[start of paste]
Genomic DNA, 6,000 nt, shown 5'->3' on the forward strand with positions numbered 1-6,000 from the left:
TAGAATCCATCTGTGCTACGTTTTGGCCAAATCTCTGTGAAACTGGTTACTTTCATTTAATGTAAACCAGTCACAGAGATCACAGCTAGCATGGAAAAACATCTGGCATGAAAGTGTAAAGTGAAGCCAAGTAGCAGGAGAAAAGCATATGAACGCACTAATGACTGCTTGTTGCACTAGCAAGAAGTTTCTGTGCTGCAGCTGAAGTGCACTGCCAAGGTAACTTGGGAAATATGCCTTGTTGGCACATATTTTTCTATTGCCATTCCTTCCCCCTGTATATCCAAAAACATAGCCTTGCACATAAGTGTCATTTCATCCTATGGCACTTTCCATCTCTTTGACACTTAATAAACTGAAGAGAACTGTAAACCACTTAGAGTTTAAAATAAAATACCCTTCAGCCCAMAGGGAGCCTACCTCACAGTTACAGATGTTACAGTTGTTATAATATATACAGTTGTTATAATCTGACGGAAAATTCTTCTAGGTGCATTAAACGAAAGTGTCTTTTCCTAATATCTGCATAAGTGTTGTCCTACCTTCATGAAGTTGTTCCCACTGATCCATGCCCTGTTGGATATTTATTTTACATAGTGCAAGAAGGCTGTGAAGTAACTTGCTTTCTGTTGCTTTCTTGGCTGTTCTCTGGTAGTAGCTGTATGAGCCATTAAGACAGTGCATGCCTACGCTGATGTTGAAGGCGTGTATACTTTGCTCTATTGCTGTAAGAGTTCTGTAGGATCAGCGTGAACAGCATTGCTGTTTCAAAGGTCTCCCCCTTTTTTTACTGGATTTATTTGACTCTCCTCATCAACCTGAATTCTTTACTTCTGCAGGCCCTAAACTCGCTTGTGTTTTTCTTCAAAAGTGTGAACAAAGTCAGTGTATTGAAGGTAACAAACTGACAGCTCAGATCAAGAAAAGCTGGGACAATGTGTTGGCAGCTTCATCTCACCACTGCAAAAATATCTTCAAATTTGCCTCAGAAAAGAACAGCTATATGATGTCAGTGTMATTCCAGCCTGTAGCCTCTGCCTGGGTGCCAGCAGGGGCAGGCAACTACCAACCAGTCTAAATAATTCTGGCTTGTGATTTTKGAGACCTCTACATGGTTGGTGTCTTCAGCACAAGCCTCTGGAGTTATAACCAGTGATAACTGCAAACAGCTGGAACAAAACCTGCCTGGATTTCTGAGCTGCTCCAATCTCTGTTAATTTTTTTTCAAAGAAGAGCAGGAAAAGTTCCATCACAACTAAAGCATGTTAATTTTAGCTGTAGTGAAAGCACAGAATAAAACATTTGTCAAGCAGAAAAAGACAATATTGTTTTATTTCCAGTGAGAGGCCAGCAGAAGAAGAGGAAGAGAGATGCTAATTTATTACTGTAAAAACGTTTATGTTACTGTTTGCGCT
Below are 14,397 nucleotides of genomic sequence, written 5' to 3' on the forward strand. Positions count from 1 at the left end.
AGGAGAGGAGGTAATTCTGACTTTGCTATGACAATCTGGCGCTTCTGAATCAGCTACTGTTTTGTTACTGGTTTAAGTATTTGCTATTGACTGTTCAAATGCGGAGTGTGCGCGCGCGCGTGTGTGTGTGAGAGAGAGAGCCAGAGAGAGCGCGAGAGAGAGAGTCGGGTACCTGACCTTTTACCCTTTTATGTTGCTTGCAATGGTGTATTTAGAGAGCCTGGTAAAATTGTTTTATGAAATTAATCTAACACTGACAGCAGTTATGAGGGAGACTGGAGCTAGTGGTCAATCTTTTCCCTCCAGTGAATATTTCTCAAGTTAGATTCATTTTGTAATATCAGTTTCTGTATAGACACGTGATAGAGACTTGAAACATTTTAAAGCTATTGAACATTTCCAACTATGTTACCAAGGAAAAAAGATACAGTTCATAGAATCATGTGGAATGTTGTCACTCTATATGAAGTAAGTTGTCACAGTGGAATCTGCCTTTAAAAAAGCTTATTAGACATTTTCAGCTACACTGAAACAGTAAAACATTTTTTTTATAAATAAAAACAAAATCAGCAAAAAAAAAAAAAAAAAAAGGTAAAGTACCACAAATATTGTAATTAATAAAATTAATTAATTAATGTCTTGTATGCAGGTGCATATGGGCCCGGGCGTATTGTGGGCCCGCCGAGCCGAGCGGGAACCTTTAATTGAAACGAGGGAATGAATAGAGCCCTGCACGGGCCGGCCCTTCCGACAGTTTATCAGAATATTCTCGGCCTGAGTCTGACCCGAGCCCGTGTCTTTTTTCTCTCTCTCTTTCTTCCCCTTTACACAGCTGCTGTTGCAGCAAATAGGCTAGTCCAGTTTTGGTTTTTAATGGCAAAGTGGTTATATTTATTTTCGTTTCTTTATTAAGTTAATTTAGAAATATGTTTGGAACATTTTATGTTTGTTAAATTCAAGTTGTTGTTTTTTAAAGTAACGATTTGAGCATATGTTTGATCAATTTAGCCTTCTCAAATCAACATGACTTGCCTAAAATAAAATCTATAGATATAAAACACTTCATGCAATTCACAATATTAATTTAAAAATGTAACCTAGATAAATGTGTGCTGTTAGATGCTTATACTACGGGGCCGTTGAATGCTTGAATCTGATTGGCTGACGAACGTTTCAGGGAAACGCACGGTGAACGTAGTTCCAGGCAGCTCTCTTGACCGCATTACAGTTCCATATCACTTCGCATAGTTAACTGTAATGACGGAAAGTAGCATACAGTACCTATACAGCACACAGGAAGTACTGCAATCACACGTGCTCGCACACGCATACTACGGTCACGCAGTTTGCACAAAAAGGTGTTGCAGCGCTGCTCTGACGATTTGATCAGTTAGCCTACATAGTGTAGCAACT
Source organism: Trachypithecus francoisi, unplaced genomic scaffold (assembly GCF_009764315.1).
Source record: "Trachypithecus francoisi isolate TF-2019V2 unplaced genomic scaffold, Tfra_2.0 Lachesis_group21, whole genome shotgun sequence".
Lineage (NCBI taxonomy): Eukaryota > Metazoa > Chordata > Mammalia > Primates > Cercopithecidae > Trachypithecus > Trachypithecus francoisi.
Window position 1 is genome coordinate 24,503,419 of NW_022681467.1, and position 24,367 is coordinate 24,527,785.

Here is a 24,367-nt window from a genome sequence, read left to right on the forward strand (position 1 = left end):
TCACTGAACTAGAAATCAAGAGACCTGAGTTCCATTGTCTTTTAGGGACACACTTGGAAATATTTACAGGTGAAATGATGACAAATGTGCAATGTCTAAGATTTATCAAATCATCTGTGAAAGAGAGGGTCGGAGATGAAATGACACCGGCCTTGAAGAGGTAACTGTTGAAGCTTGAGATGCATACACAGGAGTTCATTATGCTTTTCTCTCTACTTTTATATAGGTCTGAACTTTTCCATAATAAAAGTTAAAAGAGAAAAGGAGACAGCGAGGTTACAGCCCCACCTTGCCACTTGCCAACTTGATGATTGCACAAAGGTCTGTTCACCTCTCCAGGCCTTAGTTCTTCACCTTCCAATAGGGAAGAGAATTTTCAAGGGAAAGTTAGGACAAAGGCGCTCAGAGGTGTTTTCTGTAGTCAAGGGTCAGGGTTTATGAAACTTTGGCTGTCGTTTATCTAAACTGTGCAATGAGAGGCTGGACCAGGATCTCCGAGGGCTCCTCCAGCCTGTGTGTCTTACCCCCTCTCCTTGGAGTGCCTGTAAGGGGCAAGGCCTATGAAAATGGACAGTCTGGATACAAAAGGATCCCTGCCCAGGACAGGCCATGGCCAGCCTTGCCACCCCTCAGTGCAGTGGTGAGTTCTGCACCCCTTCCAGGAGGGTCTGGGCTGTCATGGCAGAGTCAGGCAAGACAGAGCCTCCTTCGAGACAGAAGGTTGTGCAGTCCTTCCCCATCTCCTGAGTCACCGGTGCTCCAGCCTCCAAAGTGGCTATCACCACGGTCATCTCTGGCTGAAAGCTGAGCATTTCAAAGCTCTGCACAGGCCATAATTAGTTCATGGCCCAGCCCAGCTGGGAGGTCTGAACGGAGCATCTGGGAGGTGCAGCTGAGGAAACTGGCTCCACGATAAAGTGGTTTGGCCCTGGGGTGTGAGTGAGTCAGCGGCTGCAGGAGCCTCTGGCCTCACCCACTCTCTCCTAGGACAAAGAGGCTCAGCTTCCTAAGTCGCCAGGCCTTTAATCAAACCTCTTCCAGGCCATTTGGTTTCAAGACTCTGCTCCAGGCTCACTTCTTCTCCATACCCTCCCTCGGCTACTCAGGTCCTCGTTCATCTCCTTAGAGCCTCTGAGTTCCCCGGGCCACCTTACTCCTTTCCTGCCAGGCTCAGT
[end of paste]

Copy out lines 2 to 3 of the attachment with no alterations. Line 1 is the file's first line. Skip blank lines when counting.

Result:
TAGAATCCATCTGTGCTACGTTTTGGCCAAATCTCTGTGAAACTGGTTACTTTCATTTAATGTAAACCAGTCACAGAGATCACAGCTAGCATGGAAAAACATCTGGCATGAAAGTGTAAAGTGAAGCCAAGTAGCAGGAGAAAAGCATATGAACGCACTAATGACTGCTTGTTGCACTAGCAAGAAGTTTCTGTGCTGCAGCTGAAGTGCACTGCCAAGGTAACTTGGGAAATATGCCTTGTTGGCACATATTTTTCTATTGCCATTCCTTCCCCCTGTATATCCAAAAACATAGCCTTGCACATAAGTGTCATTTCATCCTATGGCACTTTCCATCTCTTTGACACTTAATAAACTGAAGAGAACTGTAAACCACTTAGAGTTTAAAATAAAATACCCTTCAGCCCAMAGGGAGCCTACCTCACAGTTACAGATGTTACAGTTGTTATAATATATACAGTTGTTATAATCTGACGGAAAATTCTTCTAGGTGCATTAAACGAAAGTGTCTTTTCCTAATATCTGCATAAGTGTTGTCCTACCTTCATGAAGTTGTTCCCACTGATCCATGCCCTGTTGGATATTTATTTTACATAGTGCAAGAAGGCTGTGAAGTAACTTGCTTTCTGTTGCTTTCTTGGCTGTTCTCTGGTAGTAGCTGTATGAGCCATTAAGACAGTGCATGCCTACGCTGATGTTGAAGGCGTGTATACTTTGCTCTATTGCTGTAAGAGTTCTGTAGGATCAGCGTGAACAGCATTGCTGTTTCAAAGGTCTCCCCCTTTTTTTACTGGATTTATTTGACTCTCCTCATCAACCTGAATTCTTTACTTCTGCAGGCCCTAAACTCGCTTGTGTTTTTCTTCAAAAGTGTGAACAAAGTCAGTGTATTGAAGGTAACAAACTGACAGCTCAGATCAAGAAAAGCTGGGACAATGTGTTGGCAGCTTCATCTCACCACTGCAAAAATATCTTCAAATTTGCCTCAGAAAAGAACAGCTATATGATGTCAGTGTMATTCCAGCCTGTAGCCTCTGCCTGGGTGCCAGCAGGGGCAGGCAACTACCAACCAGTCTAAATAATTCTGGCTTGTGATTTTKGAGACCTCTACATGGTTGGTGTCTTCAGCACAAGCCTCTGGAGTTATAACCAGTGATAACTGCAAACAGCTGGAACAAAACCTGCCTGGATTTCTGAGCTGCTCCAATCTCTGTTAATTTTTTTTCAAAGAAGAGCAGGAAAAGTTCCATCACAACTAAAGCATGTTAATTTTAGCTGTAGTGAAAGCACAGAATAAAACATTTGTCAAGCAGAAAAAGACAATATTGTTTTATTTCCAGTGAGAGGCCAGCAGAAGAAGAGGAAGAGAGATGCTAATTTATTACTGTAAAAACGTTTATGTTACTGTTTGCGCT
Below are 14,397 nucleotides of genomic sequence, written 5' to 3' on the forward strand. Positions count from 1 at the left end.